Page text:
I don’t agree with this, even if my view is unpopular. Afterall, I am not in any popularity contest with anyone.
How best states can tackle this issue of insecurity: some identified problems
Bad governance and poor leadership
Bad governance and poor leadership still remain Nigeria’s bane and fundamental cause of insecurity from the past till date. It is the duty of every government anywhere to see its primary function as providing basic services such as security, welfare, water, electricity, good road network, quality education, and general infrastructure. Our governments do not.

Nigeria’s population has grown from 33 million in 1950 to about 208 million today [UNO, mid-June, 2020]. This phenomenal increase of the population has put enormous pressure on land and water resources used by farmers and pastoralists. This pressure has led to the blockage of transhumance routes and loss of grazing land to agricultural expansion, while the increased southward movement of pastoralists has led to increased conflict with local communities, with the latter (e.g. Ondo State) being at the receiving end.


Porous Borders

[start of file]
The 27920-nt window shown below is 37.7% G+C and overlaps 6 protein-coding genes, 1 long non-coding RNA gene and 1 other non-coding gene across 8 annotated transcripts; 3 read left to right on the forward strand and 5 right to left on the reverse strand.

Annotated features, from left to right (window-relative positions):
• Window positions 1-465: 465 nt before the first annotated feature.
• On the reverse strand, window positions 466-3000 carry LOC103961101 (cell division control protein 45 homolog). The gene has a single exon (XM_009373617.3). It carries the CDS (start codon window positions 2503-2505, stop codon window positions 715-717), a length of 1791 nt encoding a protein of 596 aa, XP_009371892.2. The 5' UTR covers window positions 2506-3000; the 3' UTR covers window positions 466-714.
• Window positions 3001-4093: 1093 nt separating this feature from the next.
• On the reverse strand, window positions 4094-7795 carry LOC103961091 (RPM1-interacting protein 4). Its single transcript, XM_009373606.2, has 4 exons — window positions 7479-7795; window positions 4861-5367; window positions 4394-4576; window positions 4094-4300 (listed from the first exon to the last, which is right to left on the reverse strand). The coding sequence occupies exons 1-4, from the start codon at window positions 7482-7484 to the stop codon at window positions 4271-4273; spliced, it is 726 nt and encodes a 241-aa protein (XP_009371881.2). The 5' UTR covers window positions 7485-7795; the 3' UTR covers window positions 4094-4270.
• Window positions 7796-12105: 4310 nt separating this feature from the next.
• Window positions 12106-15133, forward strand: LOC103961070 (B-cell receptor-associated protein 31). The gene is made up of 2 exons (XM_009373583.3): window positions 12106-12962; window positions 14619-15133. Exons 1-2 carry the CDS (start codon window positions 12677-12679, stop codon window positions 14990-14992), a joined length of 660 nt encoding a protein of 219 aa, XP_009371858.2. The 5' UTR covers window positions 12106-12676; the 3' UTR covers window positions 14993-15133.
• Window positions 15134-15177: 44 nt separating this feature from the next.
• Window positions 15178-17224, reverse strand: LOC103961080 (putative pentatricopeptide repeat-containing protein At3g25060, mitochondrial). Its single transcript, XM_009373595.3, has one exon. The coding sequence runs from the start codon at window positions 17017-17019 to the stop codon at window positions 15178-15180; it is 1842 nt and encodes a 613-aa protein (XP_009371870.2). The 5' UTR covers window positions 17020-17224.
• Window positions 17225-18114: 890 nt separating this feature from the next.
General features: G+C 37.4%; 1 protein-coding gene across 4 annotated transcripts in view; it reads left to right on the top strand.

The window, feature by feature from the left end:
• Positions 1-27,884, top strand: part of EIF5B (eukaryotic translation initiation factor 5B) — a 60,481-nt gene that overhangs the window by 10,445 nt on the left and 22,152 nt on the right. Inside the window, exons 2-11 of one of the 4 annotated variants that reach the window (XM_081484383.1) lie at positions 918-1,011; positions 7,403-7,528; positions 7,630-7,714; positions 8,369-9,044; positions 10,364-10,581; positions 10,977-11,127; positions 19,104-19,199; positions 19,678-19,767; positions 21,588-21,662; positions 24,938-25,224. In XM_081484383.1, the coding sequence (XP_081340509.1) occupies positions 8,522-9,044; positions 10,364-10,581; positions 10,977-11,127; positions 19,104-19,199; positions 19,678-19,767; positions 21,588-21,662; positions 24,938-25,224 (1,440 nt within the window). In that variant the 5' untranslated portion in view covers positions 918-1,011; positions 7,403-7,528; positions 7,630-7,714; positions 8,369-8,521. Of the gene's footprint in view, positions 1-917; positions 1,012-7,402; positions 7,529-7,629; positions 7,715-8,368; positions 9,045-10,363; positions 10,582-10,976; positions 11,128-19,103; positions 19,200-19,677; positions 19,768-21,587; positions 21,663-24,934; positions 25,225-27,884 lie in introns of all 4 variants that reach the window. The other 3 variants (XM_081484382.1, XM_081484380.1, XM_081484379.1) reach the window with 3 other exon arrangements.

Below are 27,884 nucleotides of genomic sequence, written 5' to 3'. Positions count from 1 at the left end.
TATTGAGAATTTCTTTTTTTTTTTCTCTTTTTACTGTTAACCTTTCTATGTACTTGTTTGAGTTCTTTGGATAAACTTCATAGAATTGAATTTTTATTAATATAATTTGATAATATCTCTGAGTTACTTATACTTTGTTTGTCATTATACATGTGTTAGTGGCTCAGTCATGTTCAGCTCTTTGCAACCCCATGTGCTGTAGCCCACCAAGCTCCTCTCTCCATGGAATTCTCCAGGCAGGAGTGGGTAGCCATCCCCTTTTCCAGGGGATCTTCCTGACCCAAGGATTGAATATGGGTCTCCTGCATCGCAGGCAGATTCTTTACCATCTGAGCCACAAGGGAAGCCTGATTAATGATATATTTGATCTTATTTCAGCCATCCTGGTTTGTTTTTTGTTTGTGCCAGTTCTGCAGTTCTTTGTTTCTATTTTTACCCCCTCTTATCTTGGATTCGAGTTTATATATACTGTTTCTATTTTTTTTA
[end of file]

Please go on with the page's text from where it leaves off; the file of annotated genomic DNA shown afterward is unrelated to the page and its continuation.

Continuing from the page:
One major immediate factor which has enhanced insecurity in Nigeria is the porous borders of the country, where individual movements are largely untracked. Given the porous borders, as well as the weak security system, weapons easily find their way into Nigeria from other countries. Small arms and light weapons proliferation have enabled militant and criminal groups to have unhindered access to arms. Nigeria is estimated to host over 70 percent of about 8 million illegal weapons in West Africa. The porosity of Nigerian borders has also led to the unceasing influx of migrants from neighbouring countries, such as the Niger Republic, Chad and the Republic of Benin. These migrants who are mostly young men constitute the perpetrators of major crimes in the country.


Rural /Urban Drift

The migration of jobless youths from rural areas to urban centres is a major cause of insecurity in Nigeria. Nigeria is one of the countries in the world with very high rural/urban drift.